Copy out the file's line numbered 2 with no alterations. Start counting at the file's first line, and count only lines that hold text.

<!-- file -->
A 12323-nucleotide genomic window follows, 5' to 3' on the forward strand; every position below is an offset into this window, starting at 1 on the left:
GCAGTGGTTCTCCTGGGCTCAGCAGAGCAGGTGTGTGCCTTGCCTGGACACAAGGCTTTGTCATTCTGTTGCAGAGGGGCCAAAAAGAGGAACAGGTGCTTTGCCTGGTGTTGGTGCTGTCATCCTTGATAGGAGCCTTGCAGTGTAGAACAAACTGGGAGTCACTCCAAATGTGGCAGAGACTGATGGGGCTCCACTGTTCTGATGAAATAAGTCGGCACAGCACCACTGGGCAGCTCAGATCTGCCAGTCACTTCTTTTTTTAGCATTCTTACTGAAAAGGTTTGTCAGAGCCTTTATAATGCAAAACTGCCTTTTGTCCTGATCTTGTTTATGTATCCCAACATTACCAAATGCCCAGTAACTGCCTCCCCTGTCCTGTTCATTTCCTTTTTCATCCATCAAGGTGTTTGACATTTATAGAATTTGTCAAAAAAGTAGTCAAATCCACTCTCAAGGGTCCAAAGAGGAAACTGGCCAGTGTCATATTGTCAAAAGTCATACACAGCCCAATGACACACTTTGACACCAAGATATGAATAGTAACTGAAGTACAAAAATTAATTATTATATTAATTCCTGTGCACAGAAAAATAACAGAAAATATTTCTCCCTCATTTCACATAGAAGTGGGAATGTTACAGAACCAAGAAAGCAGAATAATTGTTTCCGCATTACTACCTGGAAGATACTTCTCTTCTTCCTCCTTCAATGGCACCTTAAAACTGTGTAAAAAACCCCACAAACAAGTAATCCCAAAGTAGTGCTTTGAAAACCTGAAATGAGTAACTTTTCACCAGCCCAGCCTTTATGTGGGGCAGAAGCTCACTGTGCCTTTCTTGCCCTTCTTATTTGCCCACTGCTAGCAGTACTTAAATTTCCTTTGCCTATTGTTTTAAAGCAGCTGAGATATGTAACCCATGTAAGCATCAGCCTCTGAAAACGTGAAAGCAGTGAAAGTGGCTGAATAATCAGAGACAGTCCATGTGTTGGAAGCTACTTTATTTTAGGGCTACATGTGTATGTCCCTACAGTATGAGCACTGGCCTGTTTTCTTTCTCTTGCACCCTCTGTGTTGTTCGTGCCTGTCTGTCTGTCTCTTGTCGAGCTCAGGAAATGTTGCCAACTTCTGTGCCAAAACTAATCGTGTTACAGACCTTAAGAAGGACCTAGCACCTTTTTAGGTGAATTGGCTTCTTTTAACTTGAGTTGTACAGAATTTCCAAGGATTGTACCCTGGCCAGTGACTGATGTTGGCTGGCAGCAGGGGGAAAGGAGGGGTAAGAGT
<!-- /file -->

GCAGTGGTTCTCCTGGGCTCAGCAGAGCAGGTGTGTGCCTTGCCTGGACACAAGGCTTTGTCATTCTGTTGCAGAGGGGCCAAAAAGAGGAACAGGTGCTTTGCCTGGTGTTGGTGCTGTCATCCTTGATAGGAGCCTTGCAGTGTAGAACAAACTGGGAGTCACTCCAAATGTGGCAGAGACTGATGGGGCTCCACTGTTCTGATGAAATAAGTCGGCACAGCACCACTGGGCAGCTCAGATCTGCCAGTCACTTCTTTTTTTAGCATTCTTACTGAAAAGGTTTGTCAGAGCCTTTATAATGCAAAACTGCCTTTTGTCCTGATCTTGTTTATGTATCCCAACATTACCAAATGCCCAGTAACTGCCTCCCCTGTCCTGTTCATTTCCTTTTTCATCCATCAAGGTGTTTGACATTTATAGAATTTGTCAAAAAAGTAGTCAAATCCACTCTCAAGGGTCCAAAGAGGAAACTGGCCAGTGTCATATTGTCAAAAGTCATACACAGCCCAATGACACACTTTGACACCAAGATATGAATAGTAACTGAAGTACAAAAATTAATTATTATATTAATTCCTGTGCACAGAAAAATAACAGAAAATATTTCTCCCTCATTTCACATAGAAGTGGGAATGTTACAGAACCAAGAAAGCAGAATAATTGTTTCCGCATTACTACCTGGAAGATACTTCTCTTCTTCCTCCTTCAATGGCACCTTAAAACTGTGTAAAAAACCCCACAAACAAGTAATCCCAAAGTAGTGCTTTGAAAACCTGAAATGAGTAACTTTTCACCAGCCCAGCCTTTATGTGGGGCAGAAGCTCACTGTGCCTTTCTTGCCCTTCTTATTTGCCCACTGCTAGCAGTACTTAAATTTCCTTTGCCTATTGTTTTAAAGCAGCTGAGATATGTAACCCATGTAAGCATCAGCCTCTGAAAACGTGAAAGCAGTGAAAGTGGCTGAATAATCAGAGACAGTCCATGTGTTGGAAGCTACTTTATTTTAGGGCTACATGTGTATGTCCCTACAGTATGAGCACTGGCCTGTTTTCTTTCTCTTGCACCCTCTGTGTTGTTCGTGCCTGTCTGTCTGTCTCTTGTCGAGCTCAGGAAATGTTGCCAACTTCTGTGCCAAAACTAATCGTGTTACAGACCTTAAGAAGGACCTAGCACCTTTTTAGGTGAATTGGCTTCTTTTAACTTGAGTTGTACAGAATTTCCAAGGATTGTACCCTGGCCAGTGACTGATGTTGGCTGGCAGCAGGGGGAAAGGAGGGGTAAGAGT